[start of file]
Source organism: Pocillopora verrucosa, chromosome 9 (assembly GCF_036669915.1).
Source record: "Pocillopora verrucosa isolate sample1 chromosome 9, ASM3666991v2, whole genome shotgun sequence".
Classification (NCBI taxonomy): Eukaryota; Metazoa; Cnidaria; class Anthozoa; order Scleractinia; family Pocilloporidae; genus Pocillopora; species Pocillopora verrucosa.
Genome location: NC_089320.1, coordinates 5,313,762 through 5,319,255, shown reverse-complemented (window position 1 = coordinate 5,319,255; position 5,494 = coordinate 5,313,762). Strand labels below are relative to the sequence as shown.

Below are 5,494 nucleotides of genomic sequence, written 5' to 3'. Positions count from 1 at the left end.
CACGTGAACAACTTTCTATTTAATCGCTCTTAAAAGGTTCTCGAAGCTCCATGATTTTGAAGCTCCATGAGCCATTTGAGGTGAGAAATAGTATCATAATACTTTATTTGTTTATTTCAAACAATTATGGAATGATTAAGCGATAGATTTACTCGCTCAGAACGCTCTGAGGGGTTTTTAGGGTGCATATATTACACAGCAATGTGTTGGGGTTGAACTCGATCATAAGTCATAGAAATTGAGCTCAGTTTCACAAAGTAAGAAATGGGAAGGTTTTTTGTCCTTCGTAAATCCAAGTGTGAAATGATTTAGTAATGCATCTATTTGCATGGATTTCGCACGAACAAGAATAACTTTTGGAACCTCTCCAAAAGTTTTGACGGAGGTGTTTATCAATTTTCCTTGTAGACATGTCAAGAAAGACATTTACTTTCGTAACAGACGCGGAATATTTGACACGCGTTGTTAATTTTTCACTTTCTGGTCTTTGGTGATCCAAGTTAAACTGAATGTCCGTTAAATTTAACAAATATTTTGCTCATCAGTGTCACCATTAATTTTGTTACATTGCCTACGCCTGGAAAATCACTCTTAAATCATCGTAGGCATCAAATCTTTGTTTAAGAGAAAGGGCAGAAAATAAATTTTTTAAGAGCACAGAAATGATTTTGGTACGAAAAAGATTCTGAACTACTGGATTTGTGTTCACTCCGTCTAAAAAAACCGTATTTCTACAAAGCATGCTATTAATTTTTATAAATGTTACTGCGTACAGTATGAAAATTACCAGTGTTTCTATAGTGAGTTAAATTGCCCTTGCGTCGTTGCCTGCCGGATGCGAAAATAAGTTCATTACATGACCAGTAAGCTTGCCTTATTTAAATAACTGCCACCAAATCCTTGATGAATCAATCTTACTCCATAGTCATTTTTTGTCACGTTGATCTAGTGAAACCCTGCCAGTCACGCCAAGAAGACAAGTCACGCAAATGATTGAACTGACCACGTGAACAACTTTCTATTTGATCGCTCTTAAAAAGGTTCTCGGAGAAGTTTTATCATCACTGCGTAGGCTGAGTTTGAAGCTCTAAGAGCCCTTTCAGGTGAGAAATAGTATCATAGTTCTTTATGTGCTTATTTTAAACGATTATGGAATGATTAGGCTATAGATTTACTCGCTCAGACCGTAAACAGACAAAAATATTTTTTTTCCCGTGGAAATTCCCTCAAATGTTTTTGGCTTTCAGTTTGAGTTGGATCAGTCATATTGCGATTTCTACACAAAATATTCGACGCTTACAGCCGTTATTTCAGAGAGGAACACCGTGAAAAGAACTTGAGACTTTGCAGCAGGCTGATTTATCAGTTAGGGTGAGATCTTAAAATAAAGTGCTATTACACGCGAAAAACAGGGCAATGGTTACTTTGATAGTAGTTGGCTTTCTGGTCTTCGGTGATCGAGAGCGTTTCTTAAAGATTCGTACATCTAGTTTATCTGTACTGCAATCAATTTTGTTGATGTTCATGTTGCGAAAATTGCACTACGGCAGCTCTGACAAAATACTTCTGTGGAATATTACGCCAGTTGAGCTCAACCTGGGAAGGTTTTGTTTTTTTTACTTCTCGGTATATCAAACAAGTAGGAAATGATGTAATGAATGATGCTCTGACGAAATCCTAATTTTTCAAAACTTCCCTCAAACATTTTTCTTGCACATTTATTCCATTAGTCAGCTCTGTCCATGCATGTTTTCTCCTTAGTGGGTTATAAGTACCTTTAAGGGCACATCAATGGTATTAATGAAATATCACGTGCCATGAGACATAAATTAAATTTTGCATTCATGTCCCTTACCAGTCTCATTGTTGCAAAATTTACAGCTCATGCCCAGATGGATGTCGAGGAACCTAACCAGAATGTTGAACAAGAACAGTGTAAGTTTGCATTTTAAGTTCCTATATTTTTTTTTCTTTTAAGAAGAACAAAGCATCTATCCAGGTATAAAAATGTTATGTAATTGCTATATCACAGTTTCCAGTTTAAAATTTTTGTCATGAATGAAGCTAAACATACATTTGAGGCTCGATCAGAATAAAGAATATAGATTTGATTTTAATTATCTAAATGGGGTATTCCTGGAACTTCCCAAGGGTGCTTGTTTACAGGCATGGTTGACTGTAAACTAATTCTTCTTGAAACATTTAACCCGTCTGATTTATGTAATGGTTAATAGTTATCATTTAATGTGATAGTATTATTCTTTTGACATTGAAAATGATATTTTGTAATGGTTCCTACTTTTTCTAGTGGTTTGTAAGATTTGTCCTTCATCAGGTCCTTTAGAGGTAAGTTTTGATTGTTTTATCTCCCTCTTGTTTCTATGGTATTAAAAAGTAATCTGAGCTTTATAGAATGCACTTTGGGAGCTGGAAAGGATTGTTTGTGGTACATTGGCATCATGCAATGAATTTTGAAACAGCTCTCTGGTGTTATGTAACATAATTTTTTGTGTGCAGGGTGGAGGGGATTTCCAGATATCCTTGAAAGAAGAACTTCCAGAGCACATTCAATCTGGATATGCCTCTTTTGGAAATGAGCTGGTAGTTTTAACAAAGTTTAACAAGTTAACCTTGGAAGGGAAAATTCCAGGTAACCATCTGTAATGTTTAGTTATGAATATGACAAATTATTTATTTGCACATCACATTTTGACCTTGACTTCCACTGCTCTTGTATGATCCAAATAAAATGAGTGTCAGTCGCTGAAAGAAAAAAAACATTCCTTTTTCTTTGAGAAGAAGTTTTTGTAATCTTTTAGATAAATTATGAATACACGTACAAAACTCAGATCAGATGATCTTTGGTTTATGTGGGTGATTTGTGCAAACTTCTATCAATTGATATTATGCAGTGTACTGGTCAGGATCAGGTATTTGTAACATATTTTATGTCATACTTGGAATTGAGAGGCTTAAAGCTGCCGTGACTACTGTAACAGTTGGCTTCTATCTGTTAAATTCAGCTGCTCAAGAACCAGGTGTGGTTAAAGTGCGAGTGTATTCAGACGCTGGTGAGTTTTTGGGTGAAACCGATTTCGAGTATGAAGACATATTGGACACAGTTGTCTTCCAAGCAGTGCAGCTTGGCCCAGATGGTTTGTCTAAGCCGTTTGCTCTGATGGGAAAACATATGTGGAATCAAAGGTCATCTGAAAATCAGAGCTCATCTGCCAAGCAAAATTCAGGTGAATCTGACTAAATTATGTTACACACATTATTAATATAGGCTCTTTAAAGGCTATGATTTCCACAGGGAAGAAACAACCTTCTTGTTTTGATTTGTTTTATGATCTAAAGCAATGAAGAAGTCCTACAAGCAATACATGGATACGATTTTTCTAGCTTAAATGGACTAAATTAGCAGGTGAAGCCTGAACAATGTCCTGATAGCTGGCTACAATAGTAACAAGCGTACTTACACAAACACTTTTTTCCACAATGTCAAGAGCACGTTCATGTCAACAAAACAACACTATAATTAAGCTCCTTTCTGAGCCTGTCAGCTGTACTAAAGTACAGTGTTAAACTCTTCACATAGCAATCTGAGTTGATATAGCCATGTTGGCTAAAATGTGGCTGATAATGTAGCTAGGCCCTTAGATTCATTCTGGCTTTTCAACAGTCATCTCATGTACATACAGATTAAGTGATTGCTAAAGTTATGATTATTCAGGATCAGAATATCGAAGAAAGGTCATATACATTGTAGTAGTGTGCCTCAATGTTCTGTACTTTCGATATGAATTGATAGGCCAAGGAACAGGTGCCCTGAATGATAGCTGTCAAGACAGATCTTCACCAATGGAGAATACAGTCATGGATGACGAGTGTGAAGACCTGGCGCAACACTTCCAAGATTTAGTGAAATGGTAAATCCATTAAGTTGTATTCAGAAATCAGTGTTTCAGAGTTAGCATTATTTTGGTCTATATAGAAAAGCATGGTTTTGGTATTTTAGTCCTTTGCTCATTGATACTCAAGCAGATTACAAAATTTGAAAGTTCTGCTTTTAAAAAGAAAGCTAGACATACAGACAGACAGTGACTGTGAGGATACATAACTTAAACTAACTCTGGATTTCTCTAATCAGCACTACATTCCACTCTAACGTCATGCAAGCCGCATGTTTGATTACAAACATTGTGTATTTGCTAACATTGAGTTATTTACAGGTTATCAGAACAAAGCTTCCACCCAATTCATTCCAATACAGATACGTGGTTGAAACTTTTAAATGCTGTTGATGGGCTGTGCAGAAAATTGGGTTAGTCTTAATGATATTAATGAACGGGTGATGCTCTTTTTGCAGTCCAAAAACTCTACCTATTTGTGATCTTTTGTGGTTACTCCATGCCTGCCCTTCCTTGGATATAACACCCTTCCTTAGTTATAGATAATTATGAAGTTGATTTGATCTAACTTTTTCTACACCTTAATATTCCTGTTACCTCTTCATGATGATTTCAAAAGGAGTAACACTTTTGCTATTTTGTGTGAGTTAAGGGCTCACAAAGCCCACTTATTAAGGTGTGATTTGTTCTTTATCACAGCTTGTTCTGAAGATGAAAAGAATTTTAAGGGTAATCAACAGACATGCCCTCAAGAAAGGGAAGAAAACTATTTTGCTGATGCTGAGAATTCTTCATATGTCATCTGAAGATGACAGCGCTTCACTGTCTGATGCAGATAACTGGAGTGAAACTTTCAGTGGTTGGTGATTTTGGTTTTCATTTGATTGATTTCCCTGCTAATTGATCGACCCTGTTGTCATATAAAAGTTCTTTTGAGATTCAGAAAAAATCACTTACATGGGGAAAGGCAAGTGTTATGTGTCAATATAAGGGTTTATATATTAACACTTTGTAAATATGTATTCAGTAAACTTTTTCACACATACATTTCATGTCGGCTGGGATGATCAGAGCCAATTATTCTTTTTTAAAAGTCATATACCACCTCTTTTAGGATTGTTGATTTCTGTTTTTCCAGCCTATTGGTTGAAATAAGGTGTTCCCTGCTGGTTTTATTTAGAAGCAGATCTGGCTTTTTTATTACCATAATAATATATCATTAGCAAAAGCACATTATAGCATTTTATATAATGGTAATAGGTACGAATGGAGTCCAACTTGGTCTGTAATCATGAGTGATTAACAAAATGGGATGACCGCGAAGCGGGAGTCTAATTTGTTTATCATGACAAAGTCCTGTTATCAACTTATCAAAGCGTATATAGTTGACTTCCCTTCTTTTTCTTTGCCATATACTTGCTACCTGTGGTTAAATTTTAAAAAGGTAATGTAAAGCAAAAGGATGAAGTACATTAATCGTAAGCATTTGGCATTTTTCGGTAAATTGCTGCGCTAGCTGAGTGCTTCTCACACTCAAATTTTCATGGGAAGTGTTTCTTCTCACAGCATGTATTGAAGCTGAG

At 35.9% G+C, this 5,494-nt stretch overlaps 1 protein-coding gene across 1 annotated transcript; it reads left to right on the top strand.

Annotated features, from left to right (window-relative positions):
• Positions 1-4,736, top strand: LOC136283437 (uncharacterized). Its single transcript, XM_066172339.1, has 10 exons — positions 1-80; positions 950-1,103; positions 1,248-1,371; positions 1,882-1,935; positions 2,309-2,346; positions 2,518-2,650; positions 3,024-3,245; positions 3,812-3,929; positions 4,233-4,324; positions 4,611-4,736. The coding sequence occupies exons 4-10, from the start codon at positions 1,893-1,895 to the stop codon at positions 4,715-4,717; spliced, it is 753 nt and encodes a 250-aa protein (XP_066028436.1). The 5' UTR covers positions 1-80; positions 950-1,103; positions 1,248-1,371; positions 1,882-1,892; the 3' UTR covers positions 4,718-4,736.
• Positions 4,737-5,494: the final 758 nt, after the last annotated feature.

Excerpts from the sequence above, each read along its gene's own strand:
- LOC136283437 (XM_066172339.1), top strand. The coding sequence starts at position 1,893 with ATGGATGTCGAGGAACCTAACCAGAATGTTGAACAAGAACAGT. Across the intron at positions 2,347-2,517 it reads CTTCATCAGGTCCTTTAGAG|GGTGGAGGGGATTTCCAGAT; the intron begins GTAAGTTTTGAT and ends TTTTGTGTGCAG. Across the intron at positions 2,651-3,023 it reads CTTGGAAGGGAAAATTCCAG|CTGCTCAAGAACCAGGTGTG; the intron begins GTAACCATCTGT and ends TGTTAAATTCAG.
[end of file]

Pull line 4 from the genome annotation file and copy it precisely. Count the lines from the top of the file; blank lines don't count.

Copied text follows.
Genome location: NC_089320.1, coordinates 5,313,762 through 5,319,255, shown reverse-complemented (window position 1 = coordinate 5,319,255; position 5,494 = coordinate 5,313,762). Strand labels below are relative to the sequence as shown.